Law School Case Brief
People v. Weaver - 2009 NY Slip Op 3762, 12 N.Y.3d 433, 882 N.Y.S.2d 357, 909 N.E.2d 1195
Under New York's Constitution, in the absence of exigent circumstances, the installation and use of a GPS device to monitor an individual's whereabouts requires a warrant supported by probable cause.
In the early morning hours, a state police investigator crept underneath defendant Scott C. Weaver's street-parked van and placed a GPS tracking device inside the bumper. The device remained in place for 65 days, constantly monitoring the position of the van. The device's battery required replacement during the monitoring period, which resulted in yet another nocturnal visit by the investigator to the van's undercarriage. The nonstop surveillance was conducted without a warrant. Thereafter, the GPS readings were admitted at Scott Weaver's burglary trial in New York state court after Weaver's motion to suppress that evidence was denied.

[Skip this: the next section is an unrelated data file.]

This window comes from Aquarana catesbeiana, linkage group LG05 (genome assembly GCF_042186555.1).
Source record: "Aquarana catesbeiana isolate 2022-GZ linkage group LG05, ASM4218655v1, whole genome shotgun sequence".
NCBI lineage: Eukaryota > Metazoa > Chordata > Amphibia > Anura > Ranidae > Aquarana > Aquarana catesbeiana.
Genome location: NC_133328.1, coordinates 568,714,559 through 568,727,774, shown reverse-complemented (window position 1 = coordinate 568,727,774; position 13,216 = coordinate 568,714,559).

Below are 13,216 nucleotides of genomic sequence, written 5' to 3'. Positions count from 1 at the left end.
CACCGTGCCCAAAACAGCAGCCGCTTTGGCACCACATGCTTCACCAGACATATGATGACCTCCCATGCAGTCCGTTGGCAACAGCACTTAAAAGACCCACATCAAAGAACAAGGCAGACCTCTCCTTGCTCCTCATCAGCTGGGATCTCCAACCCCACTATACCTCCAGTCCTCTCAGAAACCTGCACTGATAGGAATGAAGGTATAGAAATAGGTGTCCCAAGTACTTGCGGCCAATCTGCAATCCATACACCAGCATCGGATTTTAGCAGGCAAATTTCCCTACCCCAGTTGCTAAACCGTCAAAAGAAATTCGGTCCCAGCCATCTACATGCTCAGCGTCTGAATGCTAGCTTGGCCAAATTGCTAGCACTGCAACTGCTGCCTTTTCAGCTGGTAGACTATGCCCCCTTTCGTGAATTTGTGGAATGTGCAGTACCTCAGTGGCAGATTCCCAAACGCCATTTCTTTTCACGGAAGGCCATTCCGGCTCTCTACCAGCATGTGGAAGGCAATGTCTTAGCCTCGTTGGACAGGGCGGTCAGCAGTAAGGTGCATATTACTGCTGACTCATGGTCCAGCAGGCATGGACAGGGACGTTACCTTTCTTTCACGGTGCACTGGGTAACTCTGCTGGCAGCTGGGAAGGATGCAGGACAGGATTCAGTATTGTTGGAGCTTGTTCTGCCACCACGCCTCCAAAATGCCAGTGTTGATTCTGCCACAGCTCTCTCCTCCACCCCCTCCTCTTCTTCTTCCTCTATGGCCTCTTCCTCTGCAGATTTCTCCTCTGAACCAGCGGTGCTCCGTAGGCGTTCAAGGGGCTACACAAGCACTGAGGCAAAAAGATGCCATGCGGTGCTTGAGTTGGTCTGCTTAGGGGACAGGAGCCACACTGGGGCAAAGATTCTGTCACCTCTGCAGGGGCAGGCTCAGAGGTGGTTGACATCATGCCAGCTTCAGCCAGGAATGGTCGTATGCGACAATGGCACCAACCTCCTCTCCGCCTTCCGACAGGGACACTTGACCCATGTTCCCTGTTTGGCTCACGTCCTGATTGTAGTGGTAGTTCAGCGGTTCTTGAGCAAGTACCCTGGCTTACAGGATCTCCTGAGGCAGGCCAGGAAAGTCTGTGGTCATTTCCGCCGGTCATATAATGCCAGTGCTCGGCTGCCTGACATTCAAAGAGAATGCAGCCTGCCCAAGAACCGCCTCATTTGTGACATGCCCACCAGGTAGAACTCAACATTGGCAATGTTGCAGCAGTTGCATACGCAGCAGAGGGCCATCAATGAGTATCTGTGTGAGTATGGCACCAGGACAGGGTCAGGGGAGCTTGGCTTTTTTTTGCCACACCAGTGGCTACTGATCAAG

Were Weaver's constitutional rights violated by the warrantless placement and use of the GPS tracking device inside the bumper of his van?
The Court of Appeals of New York found that the GPS surveillance was not a mere enhancement of human sensory capacity. The residual privacy expectation that Weaver retained in his vehicle, while perhaps small, was at least adequate to support his claim of a violation of his N.Y. Const. art. I, § 12 right to be free of unreasonable searches and seizures. The search was illegal because it was executed without a warrant and without justification under any exception to the warrant requirement. Accordingly, Weaver's motion to suppress should not have been denied.
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